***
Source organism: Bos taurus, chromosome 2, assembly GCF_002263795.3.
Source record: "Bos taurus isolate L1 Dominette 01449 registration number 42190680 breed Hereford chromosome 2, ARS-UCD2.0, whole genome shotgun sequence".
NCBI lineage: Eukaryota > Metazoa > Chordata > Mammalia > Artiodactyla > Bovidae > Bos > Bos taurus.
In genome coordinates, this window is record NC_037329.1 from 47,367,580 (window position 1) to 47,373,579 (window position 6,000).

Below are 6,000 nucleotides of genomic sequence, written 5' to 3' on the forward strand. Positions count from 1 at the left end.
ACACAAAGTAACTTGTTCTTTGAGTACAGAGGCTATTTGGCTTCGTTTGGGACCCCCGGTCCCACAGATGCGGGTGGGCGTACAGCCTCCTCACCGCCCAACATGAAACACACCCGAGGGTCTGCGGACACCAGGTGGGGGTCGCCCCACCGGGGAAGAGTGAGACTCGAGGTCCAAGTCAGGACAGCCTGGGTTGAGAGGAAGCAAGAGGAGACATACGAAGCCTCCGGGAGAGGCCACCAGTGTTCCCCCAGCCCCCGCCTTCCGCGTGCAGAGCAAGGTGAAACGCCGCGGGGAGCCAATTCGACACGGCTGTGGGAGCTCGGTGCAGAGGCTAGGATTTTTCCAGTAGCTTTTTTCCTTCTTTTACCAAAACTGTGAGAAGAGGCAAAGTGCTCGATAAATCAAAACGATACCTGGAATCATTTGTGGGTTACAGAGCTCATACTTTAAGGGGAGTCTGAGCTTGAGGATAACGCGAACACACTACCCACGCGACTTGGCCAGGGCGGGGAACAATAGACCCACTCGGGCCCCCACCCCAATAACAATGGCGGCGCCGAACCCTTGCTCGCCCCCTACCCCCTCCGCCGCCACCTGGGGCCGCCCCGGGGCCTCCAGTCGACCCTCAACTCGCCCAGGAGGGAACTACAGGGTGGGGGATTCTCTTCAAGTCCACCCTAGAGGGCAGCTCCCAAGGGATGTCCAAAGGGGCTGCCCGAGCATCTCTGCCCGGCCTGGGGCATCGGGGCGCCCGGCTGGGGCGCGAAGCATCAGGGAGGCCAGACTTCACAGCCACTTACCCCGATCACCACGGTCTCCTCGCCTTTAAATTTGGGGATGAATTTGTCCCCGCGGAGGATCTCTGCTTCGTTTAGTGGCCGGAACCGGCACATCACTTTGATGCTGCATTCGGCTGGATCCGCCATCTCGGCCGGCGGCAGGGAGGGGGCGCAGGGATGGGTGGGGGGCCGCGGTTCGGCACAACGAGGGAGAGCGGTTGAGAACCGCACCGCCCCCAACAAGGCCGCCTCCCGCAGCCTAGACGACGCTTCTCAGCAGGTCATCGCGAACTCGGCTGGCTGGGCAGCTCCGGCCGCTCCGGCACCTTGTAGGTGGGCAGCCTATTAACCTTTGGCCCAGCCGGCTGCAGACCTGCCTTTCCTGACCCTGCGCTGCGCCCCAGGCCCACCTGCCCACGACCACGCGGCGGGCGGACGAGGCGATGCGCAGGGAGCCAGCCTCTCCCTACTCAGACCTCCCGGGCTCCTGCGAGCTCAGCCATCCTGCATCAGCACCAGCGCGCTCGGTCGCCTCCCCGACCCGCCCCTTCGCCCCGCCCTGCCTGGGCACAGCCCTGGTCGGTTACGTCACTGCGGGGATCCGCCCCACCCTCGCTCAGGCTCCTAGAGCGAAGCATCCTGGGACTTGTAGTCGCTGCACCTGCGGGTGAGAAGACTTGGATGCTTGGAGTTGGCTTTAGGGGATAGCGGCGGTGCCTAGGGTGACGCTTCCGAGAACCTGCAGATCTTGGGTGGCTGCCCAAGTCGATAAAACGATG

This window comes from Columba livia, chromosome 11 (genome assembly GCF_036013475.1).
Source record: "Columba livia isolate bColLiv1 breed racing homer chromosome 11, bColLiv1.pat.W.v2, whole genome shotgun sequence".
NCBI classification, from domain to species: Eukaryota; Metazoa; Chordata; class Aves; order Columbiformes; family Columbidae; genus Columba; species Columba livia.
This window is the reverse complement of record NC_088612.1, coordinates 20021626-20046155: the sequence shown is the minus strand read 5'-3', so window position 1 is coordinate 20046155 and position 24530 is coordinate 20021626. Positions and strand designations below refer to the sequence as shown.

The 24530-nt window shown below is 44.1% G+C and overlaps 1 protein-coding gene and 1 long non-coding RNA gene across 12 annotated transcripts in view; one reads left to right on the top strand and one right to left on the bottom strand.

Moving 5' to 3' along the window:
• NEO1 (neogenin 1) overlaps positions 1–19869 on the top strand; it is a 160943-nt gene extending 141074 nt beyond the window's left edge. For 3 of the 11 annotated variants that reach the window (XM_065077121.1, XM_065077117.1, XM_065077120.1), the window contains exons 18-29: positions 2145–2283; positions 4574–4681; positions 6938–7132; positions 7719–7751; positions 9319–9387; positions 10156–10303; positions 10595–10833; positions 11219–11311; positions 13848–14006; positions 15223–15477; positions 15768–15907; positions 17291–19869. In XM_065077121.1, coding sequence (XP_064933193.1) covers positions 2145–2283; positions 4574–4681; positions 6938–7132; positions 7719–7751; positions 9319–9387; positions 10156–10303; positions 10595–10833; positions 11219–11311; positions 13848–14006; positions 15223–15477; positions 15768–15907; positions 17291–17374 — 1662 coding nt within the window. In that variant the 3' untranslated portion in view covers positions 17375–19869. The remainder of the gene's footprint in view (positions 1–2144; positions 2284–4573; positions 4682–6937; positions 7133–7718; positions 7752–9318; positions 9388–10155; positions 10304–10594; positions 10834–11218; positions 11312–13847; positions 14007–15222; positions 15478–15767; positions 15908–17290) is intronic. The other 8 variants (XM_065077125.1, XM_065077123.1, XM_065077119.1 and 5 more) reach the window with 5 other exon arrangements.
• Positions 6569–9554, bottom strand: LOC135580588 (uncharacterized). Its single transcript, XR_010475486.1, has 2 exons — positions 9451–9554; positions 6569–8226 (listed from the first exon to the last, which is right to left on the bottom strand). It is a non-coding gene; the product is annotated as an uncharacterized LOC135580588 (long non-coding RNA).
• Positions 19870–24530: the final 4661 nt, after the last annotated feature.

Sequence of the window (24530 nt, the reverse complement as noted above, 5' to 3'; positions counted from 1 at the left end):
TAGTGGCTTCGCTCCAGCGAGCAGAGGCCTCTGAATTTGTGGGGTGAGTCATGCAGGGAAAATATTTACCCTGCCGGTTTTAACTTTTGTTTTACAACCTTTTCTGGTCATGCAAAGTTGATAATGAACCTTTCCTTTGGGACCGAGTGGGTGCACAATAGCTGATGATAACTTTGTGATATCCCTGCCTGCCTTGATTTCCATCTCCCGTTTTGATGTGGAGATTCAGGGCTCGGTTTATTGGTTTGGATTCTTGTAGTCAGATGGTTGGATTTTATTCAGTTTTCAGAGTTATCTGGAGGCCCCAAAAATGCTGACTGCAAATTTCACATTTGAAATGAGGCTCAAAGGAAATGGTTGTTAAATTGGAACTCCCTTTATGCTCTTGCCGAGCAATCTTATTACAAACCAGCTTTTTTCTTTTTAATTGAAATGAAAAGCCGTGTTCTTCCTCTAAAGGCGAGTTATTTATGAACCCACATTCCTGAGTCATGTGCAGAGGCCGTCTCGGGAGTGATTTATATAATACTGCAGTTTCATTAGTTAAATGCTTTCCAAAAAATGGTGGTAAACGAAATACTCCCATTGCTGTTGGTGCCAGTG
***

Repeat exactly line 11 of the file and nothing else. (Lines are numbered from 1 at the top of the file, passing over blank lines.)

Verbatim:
The 24530-nt window shown below is 44.1% G+C and overlaps 1 protein-coding gene and 1 long non-coding RNA gene across 12 annotated transcripts in view; one reads left to right on the top strand and one right to left on the bottom strand.